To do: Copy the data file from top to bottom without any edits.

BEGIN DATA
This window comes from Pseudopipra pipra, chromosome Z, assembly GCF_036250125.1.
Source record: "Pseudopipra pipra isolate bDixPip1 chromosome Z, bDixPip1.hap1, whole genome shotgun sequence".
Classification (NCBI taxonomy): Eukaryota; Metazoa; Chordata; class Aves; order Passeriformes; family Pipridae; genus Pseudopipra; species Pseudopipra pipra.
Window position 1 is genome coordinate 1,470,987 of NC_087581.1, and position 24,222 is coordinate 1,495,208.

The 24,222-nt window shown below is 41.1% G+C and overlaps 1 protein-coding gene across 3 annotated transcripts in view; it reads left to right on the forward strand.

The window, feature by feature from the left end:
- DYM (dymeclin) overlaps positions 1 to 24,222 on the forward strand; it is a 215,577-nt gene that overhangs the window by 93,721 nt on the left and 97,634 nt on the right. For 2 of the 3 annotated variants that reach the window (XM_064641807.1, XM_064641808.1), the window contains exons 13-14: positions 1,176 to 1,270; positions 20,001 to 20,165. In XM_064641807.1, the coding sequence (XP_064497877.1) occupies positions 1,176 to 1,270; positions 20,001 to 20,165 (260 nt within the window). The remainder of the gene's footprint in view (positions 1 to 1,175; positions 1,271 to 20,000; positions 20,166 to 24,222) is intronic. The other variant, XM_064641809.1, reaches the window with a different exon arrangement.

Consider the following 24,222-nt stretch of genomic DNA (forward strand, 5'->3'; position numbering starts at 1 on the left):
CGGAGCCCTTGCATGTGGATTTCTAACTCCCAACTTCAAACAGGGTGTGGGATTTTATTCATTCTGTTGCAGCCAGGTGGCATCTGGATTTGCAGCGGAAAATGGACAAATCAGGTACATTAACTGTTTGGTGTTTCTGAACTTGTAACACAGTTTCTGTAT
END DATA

This window comes from Pseudopipra pipra, chromosome Z, assembly GCF_036250125.1.
Source record: "Pseudopipra pipra isolate bDixPip1 chromosome Z, bDixPip1.hap1, whole genome shotgun sequence".
Classification (NCBI taxonomy): Eukaryota; Metazoa; Chordata; class Aves; order Passeriformes; family Pipridae; genus Pseudopipra; species Pseudopipra pipra.
Window position 1 is genome coordinate 1,470,987 of NC_087581.1, and position 24,222 is coordinate 1,495,208.

The 24,222-nt window shown below is 41.1% G+C and overlaps 1 protein-coding gene across 3 annotated transcripts in view; it reads left to right on the forward strand.

The window, feature by feature from the left end:
- DYM (dymeclin) overlaps positions 1 to 24,222 on the forward strand; it is a 215,577-nt gene that overhangs the window by 93,721 nt on the left and 97,634 nt on the right. For 2 of the 3 annotated variants that reach the window (XM_064641807.1, XM_064641808.1), the window contains exons 13-14: positions 1,176 to 1,270; positions 20,001 to 20,165. In XM_064641807.1, the coding sequence (XP_064497877.1) occupies positions 1,176 to 1,270; positions 20,001 to 20,165 (260 nt within the window). The remainder of the gene's footprint in view (positions 1 to 1,175; positions 1,271 to 20,000; positions 20,166 to 24,222) is intronic. The other variant, XM_064641809.1, reaches the window with a different exon arrangement.

Consider the following 24,222-nt stretch of genomic DNA (forward strand, 5'->3'; position numbering starts at 1 on the left):
CGGAGCCCTTGCATGTGGATTTCTAACTCCCAACTTCAAACAGGGTGTGGGATTTTATTCATTCTGTTGCAGCCAGGTGGCATCTGGATTTGCAGCGGAAAATGGACAAATCAGGTACATTAACTGTTTGGTGTTTCTGAACTTGTAACACAGTTTCTGTAT